Georgetown University was the first Roman Catholic college to have a full-time rabbi as a chaplain to serve Jewish students. It also has a full-time imam to serve Muslim students, and has historically been praised for promoting Catholic teachings while welcoming people of many faiths.
As the academic year starts, however, Georgetown is the site of Protestant religious strife. The university's Protestant ministry has told six evangelical groups that the university's relationships with them have been "terminated." The groups will not be allowed to organize worship services, retreats or Bible study, or to participate in the annual open house designed to introduce Georgetown students to various groups. The evangelical groups were also told that they must revise their Web sites so that no Georgetown relationship is implied, and avoid any public statement that they have a ministry at the university.
In a letter to the evangelical groups, Rev. Constance C. Wheeler, the Protestant chaplain at Georgetown, did not offer any reason for the decision, but said that it came "only after much dialogue with the Lord." University officials characterized the decision as an administrative one, designed largely to ensure better coordination of services for Protestant students.
Kevin Offner, who works with the InterVarsity Christian Fellowship at Washington-area colleges, said that the expulsion followed growing tensions among Protestant groups. InterVarsity is one of the groups that is being forced off the Georgetown campus.
Offner said that as a condition of operating on campus, InterVarsity has had to sign "covenant agreements" pledging not to proselytize, agreeing to have staff members attend joint Protestant religious services, and expressing respect for the Catholic faith as a legitimate path to God. InterVarsity and the other groups have signed those pledges and followed their letter and spirit, Offner said, even though not all evangelical people would agree with that approach.
The problem, he said, is that the mainstream Protestant services Georgetown provides do not meet the needs of all students. When Offner attended joint Protestant services as required by the agreement, he said he brought a few students so they could participate. His students were not helped or fulfilled by the services, he said.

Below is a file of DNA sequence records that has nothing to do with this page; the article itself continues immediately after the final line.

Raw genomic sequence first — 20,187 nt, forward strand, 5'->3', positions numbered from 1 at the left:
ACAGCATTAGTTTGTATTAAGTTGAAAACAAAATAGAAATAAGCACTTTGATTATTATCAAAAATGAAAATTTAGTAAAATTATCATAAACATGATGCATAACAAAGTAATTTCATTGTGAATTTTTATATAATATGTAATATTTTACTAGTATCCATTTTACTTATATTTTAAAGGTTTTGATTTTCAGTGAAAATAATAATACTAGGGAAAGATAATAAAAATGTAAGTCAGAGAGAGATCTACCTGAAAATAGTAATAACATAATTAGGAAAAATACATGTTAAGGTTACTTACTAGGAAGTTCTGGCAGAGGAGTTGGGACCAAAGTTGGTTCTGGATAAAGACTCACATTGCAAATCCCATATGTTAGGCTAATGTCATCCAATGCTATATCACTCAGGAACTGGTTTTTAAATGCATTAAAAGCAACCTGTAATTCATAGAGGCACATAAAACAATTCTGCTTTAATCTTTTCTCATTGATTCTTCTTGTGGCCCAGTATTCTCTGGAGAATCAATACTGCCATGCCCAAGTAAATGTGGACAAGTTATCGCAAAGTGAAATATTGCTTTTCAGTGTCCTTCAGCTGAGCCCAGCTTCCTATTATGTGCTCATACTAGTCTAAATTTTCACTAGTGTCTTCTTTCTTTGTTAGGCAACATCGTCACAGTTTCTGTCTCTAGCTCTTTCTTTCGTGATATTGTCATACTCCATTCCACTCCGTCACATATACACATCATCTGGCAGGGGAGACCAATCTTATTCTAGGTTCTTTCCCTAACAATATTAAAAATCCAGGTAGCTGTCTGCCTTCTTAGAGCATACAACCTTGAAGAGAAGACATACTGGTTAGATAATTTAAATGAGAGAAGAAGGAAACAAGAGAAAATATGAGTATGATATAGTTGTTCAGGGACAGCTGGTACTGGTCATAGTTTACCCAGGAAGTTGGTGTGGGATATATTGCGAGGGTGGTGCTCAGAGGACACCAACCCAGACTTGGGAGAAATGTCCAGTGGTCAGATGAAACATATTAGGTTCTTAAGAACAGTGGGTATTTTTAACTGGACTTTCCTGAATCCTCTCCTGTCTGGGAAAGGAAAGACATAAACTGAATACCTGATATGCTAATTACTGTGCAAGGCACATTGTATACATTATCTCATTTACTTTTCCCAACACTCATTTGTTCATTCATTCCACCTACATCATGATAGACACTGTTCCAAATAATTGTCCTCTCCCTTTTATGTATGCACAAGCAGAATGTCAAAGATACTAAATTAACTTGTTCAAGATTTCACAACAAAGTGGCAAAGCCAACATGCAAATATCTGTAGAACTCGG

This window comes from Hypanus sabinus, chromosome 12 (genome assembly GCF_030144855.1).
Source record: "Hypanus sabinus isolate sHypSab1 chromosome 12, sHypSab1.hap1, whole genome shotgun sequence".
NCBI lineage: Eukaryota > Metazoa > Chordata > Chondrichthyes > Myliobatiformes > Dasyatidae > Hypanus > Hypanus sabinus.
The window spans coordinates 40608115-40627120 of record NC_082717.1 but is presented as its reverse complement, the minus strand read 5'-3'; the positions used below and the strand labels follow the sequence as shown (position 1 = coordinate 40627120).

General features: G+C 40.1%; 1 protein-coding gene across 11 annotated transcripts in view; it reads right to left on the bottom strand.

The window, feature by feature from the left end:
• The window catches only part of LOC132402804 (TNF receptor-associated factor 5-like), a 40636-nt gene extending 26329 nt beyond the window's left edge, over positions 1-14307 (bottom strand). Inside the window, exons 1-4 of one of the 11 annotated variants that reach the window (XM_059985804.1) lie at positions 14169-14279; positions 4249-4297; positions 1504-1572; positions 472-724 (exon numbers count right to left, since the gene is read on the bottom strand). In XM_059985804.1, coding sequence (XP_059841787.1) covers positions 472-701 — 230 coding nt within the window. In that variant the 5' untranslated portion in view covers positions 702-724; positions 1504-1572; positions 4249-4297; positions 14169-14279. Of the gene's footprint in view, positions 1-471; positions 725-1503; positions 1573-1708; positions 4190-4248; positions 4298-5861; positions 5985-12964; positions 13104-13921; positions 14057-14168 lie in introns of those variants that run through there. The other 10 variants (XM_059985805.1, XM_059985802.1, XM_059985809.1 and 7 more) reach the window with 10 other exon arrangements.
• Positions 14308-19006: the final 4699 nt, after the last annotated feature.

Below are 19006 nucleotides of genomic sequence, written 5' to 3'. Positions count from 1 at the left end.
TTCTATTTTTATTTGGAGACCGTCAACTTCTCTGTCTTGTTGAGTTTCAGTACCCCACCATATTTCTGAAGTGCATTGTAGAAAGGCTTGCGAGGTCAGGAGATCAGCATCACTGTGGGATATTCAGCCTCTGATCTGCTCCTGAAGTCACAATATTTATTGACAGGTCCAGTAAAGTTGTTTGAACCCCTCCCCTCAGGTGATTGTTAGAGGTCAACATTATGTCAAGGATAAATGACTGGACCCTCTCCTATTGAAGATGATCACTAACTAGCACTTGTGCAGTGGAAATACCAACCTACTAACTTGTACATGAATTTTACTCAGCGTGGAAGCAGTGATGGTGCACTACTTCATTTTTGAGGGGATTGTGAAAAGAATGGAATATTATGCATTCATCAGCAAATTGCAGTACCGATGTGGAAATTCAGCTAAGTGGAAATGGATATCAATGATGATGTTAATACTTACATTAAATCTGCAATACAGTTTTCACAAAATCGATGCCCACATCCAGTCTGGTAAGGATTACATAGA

"It's not the our students hate [the official Protestant chaplains]. This just isn't how they want to worship, and we don't all worship the same way," he said.
InterVarsity and other evangelical groups have of late been involved in a series of disputes over whether public universities should recognize them as official student groups. Some public universities have objected to doing so, citing the groups' religious requirements and bans on participation for gay students, among others. But the religious groups have been fighting back in court, saying that denying them access amounts to a violation of their rights.
As a private, religious university, Georgetown has wide latitude to decide which groups it wants to recognize, and Offner said that he didn't know if the evangelical groups have any legal recourse. But he said he wanted to frame the issue as one of "false advertising." Georgetown "encourages students to come for the diversity and we provide an evangelical diversity and we're not welcome," he said.
Erik Smulson, a spokesman for Georgetown, said that the changes were "administrative" and based on "coordinating and communications issues," not any desire to control students' religious observance. He noted that Georgetown is an open campus where students and their guests are largely free to come and go and meet with whom they want.
The motivation for excluding the evangelical groups, Smulson said, comes from "a desire in the Protestant chaplaincy to build the ministry from within Georgetown and its Protestant student leaders rather than rely on outside groups or fellowships." He said that officials hoped that by having a single Protestant ministry, the university would have "a more consistent and focused effort" for students.
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